The physiologic regulation of the red cell mass depends upon enhanced transcription of the erythropoietin (Epo) gene in response to hypoxia. Studies of Epo gene expression have been useful in investigating the mechanism by which cells and tissues sense hypoxia and respond with biologically appropriate alterations in gene expression. The up-regulation of Epo gene transcription by hypoxia is mediated by at least two known DNA binding transcription factors, HIF-1 and HNF-4, which bind to cognate response elements in a critical approximately 50 bp 3' enhancer. The activation of HIF-1 by hypoxia depends upon the selective protection of its alpha subunit from ubiquitin- dependent proteolysis. HNF-4 is an orphan nuclear receptor which is constitutively expressed in kidney and liver, and cooperates with HIF-1 to give maximal hypoxic induction. In this renewal application we will continue our investigation of the mechanism by which hypoxia induces a marked increase in Epo gene expression.
Specific Aim 1 focuses on the activation of HIF-1 by hypoxia. Site directed mutagenesis will determine whether phorphorylation and/or methionine oxidation mediates the oxygen- dependent degradation of HIF-1alpha. We will also investigate whether assembly with ARNT or with Heat shock protein 90 contributes to the stability and nuclear localization of HIF- 1alpha.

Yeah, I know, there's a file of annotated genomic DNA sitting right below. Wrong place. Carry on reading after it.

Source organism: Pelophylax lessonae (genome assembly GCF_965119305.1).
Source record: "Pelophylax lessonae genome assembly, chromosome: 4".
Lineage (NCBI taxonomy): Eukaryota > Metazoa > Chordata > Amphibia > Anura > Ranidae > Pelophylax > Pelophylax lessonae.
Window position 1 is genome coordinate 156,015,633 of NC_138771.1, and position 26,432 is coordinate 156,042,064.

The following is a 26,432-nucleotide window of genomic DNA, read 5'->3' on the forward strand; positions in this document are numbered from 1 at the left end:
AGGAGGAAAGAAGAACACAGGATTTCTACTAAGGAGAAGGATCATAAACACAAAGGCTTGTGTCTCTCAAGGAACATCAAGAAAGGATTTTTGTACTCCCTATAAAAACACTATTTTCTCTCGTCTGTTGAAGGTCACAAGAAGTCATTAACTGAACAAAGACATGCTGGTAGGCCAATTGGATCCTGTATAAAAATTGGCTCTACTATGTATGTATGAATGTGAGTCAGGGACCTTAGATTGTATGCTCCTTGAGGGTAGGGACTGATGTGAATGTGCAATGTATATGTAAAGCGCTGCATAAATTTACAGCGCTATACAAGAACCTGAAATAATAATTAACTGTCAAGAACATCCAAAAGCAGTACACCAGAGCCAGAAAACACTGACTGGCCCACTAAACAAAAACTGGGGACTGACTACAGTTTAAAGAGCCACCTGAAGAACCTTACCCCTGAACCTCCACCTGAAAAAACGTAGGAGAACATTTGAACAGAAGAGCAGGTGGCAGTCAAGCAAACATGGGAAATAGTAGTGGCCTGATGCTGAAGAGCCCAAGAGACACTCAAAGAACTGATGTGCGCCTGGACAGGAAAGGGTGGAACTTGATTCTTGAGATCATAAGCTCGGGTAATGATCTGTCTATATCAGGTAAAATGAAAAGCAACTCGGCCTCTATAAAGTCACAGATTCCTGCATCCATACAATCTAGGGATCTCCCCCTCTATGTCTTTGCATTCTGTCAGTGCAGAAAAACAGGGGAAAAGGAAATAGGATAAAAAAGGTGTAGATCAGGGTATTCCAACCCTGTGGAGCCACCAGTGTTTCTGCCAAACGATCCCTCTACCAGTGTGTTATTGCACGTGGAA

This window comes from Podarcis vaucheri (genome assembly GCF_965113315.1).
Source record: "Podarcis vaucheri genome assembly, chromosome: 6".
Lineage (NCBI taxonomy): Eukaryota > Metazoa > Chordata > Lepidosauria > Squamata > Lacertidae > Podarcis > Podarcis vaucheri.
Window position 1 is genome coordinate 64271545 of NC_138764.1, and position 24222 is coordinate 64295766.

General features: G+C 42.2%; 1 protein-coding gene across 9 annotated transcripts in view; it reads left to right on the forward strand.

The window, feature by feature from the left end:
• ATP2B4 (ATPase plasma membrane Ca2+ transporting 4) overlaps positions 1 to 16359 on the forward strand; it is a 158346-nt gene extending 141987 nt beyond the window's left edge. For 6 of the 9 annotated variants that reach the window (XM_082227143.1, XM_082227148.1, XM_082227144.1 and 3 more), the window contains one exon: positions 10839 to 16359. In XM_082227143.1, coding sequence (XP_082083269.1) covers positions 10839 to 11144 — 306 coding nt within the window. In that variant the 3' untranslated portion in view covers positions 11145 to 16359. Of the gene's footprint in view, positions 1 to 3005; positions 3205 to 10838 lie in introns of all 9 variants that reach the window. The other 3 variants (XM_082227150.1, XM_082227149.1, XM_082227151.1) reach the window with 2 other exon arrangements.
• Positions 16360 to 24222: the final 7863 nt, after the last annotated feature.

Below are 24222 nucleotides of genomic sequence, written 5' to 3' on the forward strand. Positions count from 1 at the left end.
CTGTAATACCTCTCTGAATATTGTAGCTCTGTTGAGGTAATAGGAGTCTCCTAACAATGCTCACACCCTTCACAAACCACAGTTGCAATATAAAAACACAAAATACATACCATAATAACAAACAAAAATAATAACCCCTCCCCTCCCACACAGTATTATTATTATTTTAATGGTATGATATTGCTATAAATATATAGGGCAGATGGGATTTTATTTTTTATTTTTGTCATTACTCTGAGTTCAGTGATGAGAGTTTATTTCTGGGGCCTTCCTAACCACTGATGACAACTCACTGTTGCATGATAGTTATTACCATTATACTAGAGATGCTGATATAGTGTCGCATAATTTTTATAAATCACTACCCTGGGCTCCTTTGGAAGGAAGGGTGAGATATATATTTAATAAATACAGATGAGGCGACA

Specific Aim 2 addresses the role of HNF-4 in mediating tissue-specific hypoxia induction of the Epo gene. We will employ transfection experiments to test the importance of HNF-4 in vivo. Several strategies will be used to ascertain the proteins that interact with HNF-4 on the Epo enhancer. We will also assess whether the function of this nuclear receptor in mediating Epo gene expression is affected by a putative natural ligand. As a complement to these studies of Epo gene transcription, we will, in Specific Aim 3, investigate in depth whether Epo expression is also regulated at the level of mRNA stability. The 3' untranslated region of Epo mRNA will be investigated by transfection experiments employing a marked Epo gene, along with gel shift experiments and cell free RNA stability assays.
Specific Aim 4 focuses on the molecular basis of the marked up-regulation of hemoglobin in the water flea Daphnea, upon exposure to hypoxia. These studies should provide unique and highly relevant information about common mechanisms of oxygen sensing, signal transduction and gene regulation that enable organisms to adapt to hypoxia.

National Institute of Health (NIH)
National Institute of Diabetes and Digestive and Kidney Diseases (NIDDK)
Research Project (R01)
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Hematology Subcommittee 2 (HEM)
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Badman, David G
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Brigham and Women's Hospital
United States
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